Florida Hearing Matters - Fort Lauderdale, FL

Hearing impaired man working with laptop and mobile phone at home or office while wearing hearing aids and glasses at the same time.

You’ve probably noticed that when movies or TV shows get really intense, they begin using close-ups (maybe even extreme close-ups). That’s because the human face communicates lots of information (more information than you’re probably consciously aware of). It’s no stretch to say that humans are extremely facially centered.

So having all of your main human sensors, nose, eyes, ears, and mouth, on the face is not surprising. The face is jam packed (in a visually excellent way, of course).

But when your face requires more than one assistive device, it can become an issue. It can become a little cumbersome when you use a hearing aid and wear glasses at the same time, for example. In some instances, you might even have difficulties. These tips on how to wear hearing aids and glasses at the same time can help you manage those challenges, and get you ready for your (metaphorical) closeup!

Do hearing aids interfere with wearing glasses?

As both your eyes and your ears will frequently require a little assistance, it’s common for people to be worried that their eyeglasses and hearing aids could impede each other. That’s because both the placement of hearing aids and the size of eyeglasses have physical constraints. For many people, wearing them together can cause discomfort.

There are a couple of key challenges:

  • Pressure: Somehow, both hearing aids and eyeglasses need to be attached to your face; the ear is the common anchor. But when your ears have to hang on to both eyeglasses and hearing aids, a sense of pressure and sometimes even pain can be the outcome. Your temples can also feel pressure and pain.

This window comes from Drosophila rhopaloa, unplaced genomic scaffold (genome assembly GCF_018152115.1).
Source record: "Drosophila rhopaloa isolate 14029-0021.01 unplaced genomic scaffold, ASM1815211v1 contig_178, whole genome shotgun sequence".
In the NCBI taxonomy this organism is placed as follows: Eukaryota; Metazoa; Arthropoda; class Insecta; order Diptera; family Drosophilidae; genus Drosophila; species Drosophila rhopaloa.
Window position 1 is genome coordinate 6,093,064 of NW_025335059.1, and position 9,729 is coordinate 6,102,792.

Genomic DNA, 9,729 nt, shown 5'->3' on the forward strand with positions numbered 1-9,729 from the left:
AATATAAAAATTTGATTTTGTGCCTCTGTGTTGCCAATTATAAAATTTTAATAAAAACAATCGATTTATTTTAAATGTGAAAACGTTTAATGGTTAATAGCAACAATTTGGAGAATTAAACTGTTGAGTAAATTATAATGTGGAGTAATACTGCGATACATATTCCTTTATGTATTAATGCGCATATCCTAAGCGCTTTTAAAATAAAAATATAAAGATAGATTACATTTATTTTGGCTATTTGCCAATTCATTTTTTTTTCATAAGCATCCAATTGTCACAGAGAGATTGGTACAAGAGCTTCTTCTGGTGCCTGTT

• Poor audio quality: It’s common for your audio quality to suffer when your glasses knock your hearing aids out of position.
  • Skin irritation: Skin irritation can also be the outcome of all those things hanging from your face. If neither your glasses nor your hearing aids are fitting properly, this is particularly true.

So, can you wear glasses with hearing aids? Definitely! Behind-the-ear hearing aids can be worn with glasses effectively, though it might seem like they’re contradictory.

How to use hearing aids and glasses together

Every type of hearing aid will be compatible with your glasses, it’s just a question of how much work it will take. Generally speaking, only the behind-the-ear style of hearing aid is significant to this discussion. Inside-the-canal hearing aids are very small and fit nearly completely inside the ear so they aren’t really relevant here. In-ear-canal hearing aids almost never have a negative relationship with glasses.

But with behind-the-ear hearings they…well, sit behind the ear. The electronics that go behind your ears connect to a wire that goes to a speaker that’s situated inside the ear canal. Each kind of hearing aid has its own advantages and weaknesses, so you should speak with us about what type of hearing aid would be appropriate for your hearing needs.

If you wear your glasses every day all day, you may want to opt for an inside-the-canal type of hearing aid; but this kind of device won’t work for everyone. To be able to hear sufficiently, some people need a BTE style device; but don’t worry, you can make just about any type of hearing aid work with your glasses.

Adjust your glasses

The degree of comfort you get from your hearing aid will heavily depend on the style and type of glasses you have. You will want to get yourself some glasses with thinner frames if you use a large BTE hearing aid. In order to obtain a pair of glasses that will work well with your hearing aid, seek advice from your optician.

Your glasses will also need to fit correctly. You want them snug (but not too tight) and you want to make sure they aren’t too slack. The quality of your hearing experience can be affected if your glasses are continually jiggling around.

Using accessories is fine

So how can glasses and hearing aids be worn together? There are lots of other individuals who are coping with difficulties handling hearing aids with glasses, so you’re not by yourself. This is a good thing because things can get a little easier by using some available devices. Some of those devices include: